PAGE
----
West Berliners entering East Berlin could use a GDR border crossing located at the intersection of Chausseestrasse and Liesenstrasse. Visiting the other half of the city was not allowed until the Christmas and New Year’s holidays in 1963/1964, however, 28 months after the Wall went up, and was restricted to those who had applied for a permit.
The agreement of 17 December 1963 on these permits, which was preceded by difficult negotiations between the (West) Berlin Senate and the GDR government, opened the Berlin Wall for West Berliners for an initial period of two weeks. Between 19 December 1963 and 5 January 1964, more than 700,000 West Berliners visited family members in East Berlin. Many applied for two permits at the same time: one for Christmas and one for New Year’s. A total of 1.2 million visits were registered in these few days. Three additional permit agreements followed until 1966, and in some years attracted even greater numbers of visitors.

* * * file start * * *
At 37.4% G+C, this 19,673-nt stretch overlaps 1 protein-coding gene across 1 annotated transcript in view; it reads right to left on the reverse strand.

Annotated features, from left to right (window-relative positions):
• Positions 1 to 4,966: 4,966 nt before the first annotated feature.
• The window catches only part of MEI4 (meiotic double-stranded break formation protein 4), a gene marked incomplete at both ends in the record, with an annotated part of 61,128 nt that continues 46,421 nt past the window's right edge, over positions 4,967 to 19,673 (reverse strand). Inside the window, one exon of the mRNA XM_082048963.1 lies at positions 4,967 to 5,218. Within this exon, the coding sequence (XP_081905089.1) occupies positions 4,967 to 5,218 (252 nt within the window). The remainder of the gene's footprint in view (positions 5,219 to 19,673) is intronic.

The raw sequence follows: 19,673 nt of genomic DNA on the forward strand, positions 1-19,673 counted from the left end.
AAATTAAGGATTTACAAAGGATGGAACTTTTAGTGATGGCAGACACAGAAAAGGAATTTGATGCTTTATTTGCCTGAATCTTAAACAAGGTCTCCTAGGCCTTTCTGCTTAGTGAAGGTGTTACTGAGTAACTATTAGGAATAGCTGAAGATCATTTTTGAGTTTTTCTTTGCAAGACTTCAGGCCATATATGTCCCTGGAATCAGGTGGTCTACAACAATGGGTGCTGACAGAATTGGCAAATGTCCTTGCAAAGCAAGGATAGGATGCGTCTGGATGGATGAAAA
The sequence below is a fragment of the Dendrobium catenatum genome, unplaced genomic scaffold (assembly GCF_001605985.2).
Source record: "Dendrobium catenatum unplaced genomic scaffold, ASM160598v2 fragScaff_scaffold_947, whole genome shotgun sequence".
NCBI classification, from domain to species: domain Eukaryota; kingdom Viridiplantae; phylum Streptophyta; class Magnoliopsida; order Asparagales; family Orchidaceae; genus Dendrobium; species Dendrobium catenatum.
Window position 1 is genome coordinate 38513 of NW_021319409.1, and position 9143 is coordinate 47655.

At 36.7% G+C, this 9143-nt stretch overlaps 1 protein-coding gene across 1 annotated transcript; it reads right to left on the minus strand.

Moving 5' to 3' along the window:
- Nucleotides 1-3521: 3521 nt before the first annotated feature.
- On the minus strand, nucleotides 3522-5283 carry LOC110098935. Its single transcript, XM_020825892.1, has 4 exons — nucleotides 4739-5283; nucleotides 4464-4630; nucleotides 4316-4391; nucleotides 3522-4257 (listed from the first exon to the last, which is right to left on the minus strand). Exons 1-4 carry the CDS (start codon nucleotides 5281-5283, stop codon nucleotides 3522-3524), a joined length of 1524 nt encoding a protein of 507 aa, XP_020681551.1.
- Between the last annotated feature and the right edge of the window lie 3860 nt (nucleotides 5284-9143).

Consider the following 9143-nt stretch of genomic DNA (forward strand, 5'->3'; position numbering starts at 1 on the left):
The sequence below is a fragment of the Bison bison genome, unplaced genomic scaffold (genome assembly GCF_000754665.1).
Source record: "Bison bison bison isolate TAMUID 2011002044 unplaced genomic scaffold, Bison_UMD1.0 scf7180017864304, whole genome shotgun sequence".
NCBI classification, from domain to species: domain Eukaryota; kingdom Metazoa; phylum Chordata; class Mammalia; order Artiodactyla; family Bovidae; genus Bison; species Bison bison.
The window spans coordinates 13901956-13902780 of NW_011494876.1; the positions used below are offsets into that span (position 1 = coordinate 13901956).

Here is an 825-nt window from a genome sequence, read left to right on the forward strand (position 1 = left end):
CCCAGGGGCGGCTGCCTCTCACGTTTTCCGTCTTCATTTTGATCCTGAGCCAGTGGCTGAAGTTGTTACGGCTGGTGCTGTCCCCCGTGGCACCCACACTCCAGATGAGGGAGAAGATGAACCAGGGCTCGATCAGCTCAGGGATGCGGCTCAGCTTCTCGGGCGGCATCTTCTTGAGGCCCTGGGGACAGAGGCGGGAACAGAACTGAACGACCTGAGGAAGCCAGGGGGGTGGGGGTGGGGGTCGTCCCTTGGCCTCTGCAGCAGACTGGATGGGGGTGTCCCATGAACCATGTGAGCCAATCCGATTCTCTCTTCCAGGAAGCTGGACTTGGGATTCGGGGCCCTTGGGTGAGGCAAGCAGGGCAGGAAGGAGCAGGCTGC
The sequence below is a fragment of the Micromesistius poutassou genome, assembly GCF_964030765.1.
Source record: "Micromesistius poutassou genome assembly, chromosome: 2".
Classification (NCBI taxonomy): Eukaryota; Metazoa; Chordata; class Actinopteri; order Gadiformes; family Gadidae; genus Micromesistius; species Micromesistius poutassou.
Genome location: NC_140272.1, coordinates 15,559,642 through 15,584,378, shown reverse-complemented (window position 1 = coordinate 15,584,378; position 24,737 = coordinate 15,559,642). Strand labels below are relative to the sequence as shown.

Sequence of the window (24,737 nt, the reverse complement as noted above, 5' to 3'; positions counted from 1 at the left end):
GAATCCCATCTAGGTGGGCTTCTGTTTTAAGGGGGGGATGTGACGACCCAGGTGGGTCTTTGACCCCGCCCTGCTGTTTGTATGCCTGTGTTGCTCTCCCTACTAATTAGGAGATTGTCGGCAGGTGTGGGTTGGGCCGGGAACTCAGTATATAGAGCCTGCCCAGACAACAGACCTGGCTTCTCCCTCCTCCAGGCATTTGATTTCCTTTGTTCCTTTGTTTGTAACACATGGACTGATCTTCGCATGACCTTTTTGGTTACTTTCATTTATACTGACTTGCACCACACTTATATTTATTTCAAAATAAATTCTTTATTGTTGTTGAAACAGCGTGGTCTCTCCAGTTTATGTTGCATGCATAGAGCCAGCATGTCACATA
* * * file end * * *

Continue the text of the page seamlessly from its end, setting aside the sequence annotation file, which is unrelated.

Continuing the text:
Starting in 1964, GDR citizens who had reached retirement age were permitted to visit relatives and later even friends in West Berlin. All other GDR citizens were unable to apply for permission to travel to West Berlin except in cases of professional necessity or a family emergency.
The Chausseestrasse border crossing was one checkpoint with a relatively low profile (among West Berliners). On 8 April 1989, however, it was the scene of an escape attempt that attracted attention worldwide.
Two young men jumped over the checkpoint barrier and were stopped by passport control officers firing warning shots. Although an order had been issued to the border guards on 3 April 1989 prohibiting the use of firearms to “prevent a breach of the border,” the passport control units were not under the command of the border troops, but of the Ministry for State Security (Stasi). They were not aware of the new directive.